Pretty In Pink Redux In Miami

Will Molly Ringwald and Andrew McCarthy (right) meet again in Miami? Recognize that guy in the middle (oh, Duckie)? It's Jon Cryer from Two and a Half Men.
Credit imdb.com

At long last, brat pack heartthrobs Molly Ringwald and Andrew McCarthy will cross paths again.  They're both appearing at the Miami Book Fair International on the same day, in the same room ... but not, sadly, at the same time. They'll be separated by five hours. Ohhhhhhh.

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Arts
6:30 am
Fri November 9, 2012

Vonnegut Takes Miami

Dan Wakefield discusses a new book of Kurt Vonnegut's letters at the Miami Book Fair International
Credit Jacket design: Lynn Buckley / Random House, Inc.

Kurt Vonnegut fans have a lot to look forward to over the next couple of weekends. First, a performance of a chamber music piece with a libretto by the iconoclastic author, and then a discussion of a new book of his letters at the Miami Book Fair International.

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Arts
8:38 am
Fri October 12, 2012

How Miami's Classical Music Scene Has Changed In 40 Years

Luciano Magnanini has big plans for retirement: "I will continue playing with the opera, the Palm Beach Symphony, and just see a little bit of the world."
Alicia Zuckerman

The bassoonist Luciano Magnanini has been a fixture of South Florida's classical music scene for the past four decades. He has played around the world and performed under the conductors Leonard Bertstein and Zubin Mehta. In 1972, after arriving from Italy via Peru and Mexico, Magnanini began a 40-year teaching career at the University of Miami. He’s retiring in May, and this Sunday he performs a chamber concert celebrating his career.

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12:47 pm
Wed October 10, 2012

At Least One Hurt In Doral Parking Garage Collapse

Developing. The five-story garage was under construction. AP is reporting people trapped in the rubble.
Part of a five-story parking garage under construction at the new west campus of Miami Dade College has collapsed, sending at least one worker to the hospital.
Under the Sun
5:52 pm
Mon October 1, 2012

Green Card Stories

WLRN

Green Card Stories (Umbrage Books) is a collection of profiles and photographs of fifty immigrants from around the country by journalist Saundra Amrhein and photographer Ariana Lindquist.  Amrhein has been a journalist for seventeen years.  She spent ten years at the St. Petersburg Times (now the Tampa Bay Times.)  Immigrants profiled include a triathelete, a magician, a flea market worker, small business owners and executives.

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Under the Sun
4:00 pm
Wed May 9, 2012

Taking The Plunge

The pool at the National Hotel in Miami Beach
Alicia Zuckerman

UPDATE  June 6, 2013 14:43 p.m.: (AP) Esther Williams, the swimming champion turned actress who starred in glittering and aquatic Technicolor musicals of the 1940s and 1950s, has died. She was 91.

Williams died early Thursday in her sleep, according to her longtime publicist Harlan Boll.

Following in the footsteps of Sonja Henie, who went from skating champion to movie star, Williams became one of Hollywood's biggest moneymakers, appearing in spectacular swimsuit numbers that capitalized on her wholesome beauty and perfect figure.

 

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Civil Rights And Arts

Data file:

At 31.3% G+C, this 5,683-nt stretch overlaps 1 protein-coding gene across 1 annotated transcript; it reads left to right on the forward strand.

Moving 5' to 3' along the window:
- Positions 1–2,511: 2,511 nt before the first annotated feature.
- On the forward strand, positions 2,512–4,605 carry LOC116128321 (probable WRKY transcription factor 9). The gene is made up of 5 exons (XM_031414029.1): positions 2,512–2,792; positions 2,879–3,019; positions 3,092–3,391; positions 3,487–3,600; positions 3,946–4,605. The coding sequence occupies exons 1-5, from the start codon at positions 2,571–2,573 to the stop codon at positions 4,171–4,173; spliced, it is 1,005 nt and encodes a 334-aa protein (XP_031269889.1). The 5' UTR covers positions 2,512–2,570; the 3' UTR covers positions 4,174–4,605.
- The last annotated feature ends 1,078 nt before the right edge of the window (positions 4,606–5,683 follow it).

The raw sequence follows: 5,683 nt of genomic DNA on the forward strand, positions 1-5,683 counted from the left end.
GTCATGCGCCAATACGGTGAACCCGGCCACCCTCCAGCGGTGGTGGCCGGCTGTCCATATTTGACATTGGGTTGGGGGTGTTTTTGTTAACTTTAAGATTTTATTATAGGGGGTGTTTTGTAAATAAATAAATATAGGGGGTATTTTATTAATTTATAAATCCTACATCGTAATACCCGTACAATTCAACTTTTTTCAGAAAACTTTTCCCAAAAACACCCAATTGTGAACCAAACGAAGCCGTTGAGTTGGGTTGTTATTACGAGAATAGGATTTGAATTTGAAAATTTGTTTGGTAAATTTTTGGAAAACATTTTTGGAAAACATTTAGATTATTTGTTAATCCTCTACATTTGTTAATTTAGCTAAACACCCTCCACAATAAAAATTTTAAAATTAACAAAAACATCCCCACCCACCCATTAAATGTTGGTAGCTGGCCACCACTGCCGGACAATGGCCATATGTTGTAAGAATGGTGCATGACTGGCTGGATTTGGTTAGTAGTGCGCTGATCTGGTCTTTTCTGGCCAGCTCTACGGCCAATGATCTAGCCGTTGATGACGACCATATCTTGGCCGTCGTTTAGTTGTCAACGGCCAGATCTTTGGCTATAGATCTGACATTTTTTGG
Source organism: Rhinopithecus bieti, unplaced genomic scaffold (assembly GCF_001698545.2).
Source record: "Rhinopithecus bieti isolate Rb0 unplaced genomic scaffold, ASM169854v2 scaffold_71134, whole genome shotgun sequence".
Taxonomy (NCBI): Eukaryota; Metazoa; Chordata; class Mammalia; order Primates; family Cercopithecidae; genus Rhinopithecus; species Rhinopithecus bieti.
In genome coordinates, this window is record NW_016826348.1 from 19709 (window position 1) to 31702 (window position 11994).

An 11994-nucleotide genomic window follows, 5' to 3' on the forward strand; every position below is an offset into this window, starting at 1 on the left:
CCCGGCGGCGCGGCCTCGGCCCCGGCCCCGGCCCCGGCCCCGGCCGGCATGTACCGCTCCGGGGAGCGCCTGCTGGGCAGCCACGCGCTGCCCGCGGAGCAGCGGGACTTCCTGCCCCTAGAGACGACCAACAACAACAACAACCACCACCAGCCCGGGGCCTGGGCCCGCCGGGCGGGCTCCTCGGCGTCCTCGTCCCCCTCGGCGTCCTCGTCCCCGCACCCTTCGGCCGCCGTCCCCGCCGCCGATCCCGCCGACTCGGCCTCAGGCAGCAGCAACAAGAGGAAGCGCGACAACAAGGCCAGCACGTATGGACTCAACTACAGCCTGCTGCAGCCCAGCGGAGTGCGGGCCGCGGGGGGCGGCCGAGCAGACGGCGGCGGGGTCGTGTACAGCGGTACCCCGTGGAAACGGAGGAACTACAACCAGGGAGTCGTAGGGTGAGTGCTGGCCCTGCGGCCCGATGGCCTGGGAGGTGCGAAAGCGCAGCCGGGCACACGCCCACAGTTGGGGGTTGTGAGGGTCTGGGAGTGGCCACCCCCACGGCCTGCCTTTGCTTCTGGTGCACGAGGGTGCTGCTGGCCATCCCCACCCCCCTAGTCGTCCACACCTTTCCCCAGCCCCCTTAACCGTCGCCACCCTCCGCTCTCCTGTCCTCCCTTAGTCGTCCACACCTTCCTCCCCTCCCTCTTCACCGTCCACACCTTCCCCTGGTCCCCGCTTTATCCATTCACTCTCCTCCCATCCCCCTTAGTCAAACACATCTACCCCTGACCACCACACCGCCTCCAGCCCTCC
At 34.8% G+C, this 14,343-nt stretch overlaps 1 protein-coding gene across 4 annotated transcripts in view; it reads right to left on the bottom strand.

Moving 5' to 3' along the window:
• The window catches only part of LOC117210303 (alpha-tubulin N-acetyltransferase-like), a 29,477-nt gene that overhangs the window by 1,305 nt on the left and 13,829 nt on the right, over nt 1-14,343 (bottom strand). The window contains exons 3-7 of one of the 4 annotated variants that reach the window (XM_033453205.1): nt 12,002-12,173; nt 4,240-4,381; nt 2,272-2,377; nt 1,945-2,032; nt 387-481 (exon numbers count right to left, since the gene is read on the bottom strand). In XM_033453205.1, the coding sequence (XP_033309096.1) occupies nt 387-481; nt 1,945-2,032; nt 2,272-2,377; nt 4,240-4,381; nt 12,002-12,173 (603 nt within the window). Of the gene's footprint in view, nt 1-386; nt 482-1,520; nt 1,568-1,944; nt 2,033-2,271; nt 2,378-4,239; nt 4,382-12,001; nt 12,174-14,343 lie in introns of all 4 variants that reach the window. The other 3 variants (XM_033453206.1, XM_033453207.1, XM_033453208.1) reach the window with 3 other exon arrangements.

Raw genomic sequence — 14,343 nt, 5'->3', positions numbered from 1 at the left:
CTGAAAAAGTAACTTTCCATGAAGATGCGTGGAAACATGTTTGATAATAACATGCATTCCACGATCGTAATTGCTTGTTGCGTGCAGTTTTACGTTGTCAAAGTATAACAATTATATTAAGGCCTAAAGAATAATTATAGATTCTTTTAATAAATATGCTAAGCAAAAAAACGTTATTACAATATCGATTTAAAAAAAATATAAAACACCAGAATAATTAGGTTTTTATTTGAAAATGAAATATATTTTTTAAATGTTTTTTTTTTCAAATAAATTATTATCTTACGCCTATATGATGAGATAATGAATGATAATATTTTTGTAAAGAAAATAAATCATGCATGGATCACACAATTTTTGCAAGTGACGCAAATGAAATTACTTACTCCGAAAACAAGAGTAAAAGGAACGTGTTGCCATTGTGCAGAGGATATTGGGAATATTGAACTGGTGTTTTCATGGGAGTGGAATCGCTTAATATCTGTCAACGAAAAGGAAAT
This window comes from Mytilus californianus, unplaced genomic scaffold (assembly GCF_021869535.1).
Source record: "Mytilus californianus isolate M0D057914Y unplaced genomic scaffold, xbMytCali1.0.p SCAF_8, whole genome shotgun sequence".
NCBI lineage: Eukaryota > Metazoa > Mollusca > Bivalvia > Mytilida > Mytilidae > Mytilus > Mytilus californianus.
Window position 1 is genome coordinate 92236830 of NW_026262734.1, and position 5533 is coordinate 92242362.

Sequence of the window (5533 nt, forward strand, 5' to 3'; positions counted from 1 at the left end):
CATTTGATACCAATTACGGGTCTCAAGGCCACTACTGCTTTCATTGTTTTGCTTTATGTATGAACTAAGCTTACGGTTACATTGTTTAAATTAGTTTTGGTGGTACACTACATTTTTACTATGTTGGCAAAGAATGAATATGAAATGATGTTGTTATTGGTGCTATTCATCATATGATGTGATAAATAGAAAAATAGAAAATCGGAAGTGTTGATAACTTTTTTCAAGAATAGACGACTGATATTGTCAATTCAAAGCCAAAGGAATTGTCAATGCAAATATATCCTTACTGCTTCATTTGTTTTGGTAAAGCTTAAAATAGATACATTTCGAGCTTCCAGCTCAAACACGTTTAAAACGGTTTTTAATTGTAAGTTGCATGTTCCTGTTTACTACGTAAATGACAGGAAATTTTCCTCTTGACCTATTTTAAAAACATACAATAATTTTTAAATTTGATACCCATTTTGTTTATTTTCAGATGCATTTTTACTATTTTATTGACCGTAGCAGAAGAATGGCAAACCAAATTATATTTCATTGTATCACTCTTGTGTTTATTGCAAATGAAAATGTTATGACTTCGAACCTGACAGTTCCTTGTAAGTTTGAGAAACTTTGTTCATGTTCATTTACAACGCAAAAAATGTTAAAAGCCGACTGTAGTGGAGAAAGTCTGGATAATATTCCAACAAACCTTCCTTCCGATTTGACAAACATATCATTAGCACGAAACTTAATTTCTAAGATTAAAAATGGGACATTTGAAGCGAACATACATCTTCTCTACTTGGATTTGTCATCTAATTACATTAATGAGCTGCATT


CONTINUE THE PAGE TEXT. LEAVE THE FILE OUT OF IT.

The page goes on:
1:03 pm
Wed April 11, 2012

"Her Own Little Paris In Miami"

Ruth Greenfield, now in her late 80s, sits in front of a painting of herself by her husband. Greenfield, a musical prodigy herself, started Miami’s first interracial arts school in the 50s, angering some whites when she taught black students. She lives in
Marice Cohn Band The Miami Herald

Ruth Greenfield was a music teacher and a maverick. In the segregated 1950s and 60s, she ran a Miami arts school that included students and teachers from all racial backgrounds–even if she had to teach in a Masonic lodge or in a funeral home.  She came from a privileged background and was able to study music in Paris, where people of all kinds interacted more freely.

 

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Civil Rights And Arts
1:03 pm
Wed April 11, 2012

"Her Own Little Paris In Miami"

Ruth Greenfield, now in her late 80s, sits in front of a painting of herself by her husband. Greenfield, a musical prodigy herself, started Miami’s first interracial arts school in the 50s, angering some whites when she taught black students. She lives in
Marice Cohn Band The Miami Herald

 Ruth Greenfield was a music teacher and a maverick. In the segregated 1950s and 60s, she ran a Miami arts school that included students and teachers from all racial backgrounds–even if she had to teach in a Masonic lodge or in a funeral home.  She came from a privileged background and was able to study music in Paris, where people of all kinds interacted more freely.

 

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Arts And Civil Rights
1:03 pm
Wed April 11, 2012

"Her Own Little Paris In Miami"

Ruth Greenfield, now in her late 80s, sits in front of a painting of herself by her husband. Greenfield, a musical prodigy herself, started Miami’s first interracial arts school in the 50s, angering some whites when she taught black students.
Marice Cohn Band The Miami Herald

Ruth Greenfield was a music teacher and a maverick. In the segregated 1950s and 60s, she ran a Miami arts school that included students and teachers from all racial backgrounds–even if she had to teach in a Masonic lodge or in a funeral home.  

She came from a privileged background and was able to study music in Paris, where people of all kinds interacted more freely.

Read more